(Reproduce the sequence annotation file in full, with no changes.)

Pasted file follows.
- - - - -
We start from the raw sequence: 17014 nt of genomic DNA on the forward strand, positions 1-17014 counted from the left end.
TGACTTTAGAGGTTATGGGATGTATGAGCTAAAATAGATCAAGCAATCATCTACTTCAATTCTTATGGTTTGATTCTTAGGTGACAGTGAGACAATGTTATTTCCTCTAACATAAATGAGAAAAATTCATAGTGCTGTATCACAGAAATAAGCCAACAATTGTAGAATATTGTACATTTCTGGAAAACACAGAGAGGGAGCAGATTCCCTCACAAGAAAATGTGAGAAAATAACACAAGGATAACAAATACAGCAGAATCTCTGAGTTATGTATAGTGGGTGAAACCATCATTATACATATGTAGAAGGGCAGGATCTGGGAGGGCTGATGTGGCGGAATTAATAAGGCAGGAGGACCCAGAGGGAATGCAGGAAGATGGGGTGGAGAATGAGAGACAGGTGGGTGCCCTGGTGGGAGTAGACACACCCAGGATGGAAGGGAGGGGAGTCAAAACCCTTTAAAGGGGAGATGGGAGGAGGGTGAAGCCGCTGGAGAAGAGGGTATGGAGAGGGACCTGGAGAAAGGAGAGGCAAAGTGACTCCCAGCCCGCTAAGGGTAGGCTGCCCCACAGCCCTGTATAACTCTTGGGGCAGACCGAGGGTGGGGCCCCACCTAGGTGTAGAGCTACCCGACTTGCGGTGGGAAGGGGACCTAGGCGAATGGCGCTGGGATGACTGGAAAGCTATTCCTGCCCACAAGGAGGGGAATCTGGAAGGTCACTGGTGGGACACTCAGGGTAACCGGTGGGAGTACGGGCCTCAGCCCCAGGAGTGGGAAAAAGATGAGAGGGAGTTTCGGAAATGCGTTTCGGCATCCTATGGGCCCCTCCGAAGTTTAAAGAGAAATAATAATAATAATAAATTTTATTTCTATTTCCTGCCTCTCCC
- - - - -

We start from the raw sequence: 17014 nt of genomic DNA on the forward strand, positions 1-17014 counted from the left end.
TGACTTTAGAGGTTATGGGATGTATGAGCTAAAATAGATCAAGCAATCATCTACTTCAATTCTTATGGTTTGATTCTTAGGTGACAGTGAGACAATGTTATTTCCTCTAACATAAATGAGAAAAATTCATAGTGCTGTATCACAGAAATAAGCCAACAATTGTAGAATATTGTACATTTCTGGAAAACACAGAGAGGGAGCAGATTCCCTCACAAGAAAATGTGAGAAAATAACACAAGGATAACAAATACAGCAGAATCTCTGAGTTATGTATAGTGGGTGAAACCATCATTATACATATGTAGAAGGGCAGGATCTGGGAGGGCTGATGTGGCGGAATTAATAAGGCAGGAGGACCCAGAGGGAATGCAGGAAGATGGGGTGGAGAATGAGAGACAGGTGGGTGCCCTGGTGGGAGTAGACACACCCAGGATGGAAGGGAGGGGAGTCAAAACCCTTTAAAGGGGAGATGGGAGGAGGGTGAAGCCGCTGGAGAAGAGGGTATGGAGAGGGACCTGGAGAAAGGAGAGGCAAAGTGACTCCCAGCCCGCTAAGGGTAGGCTGCCCCACAGCCCTGTATAACTCTTGGGGCAGACCGAGGGTGGGGCCCCACCTAGGTGTAGAGCTACCCGACTTGCGGTGGGAAGGGGACCTAGGCGAATGGCGCTGGGATGACTGGAAAGCTATTCCTGCCCACAAGGAGGGGAATCTGGAAGGTCACTGGTGGGACACTCAGGGTAACCGGTGGGAGTACGGGCCTCAGCCCCAGGAGTGGGAAAAAGATGAGAGGGAGTTTCGGAAATGCGTTTCGGCATCCTATGGGCCCCTCCGAAGTTTAAAGAGAAATAATAATAATAATAAATTTTATTTCTATTTCCTGCCTCTCCC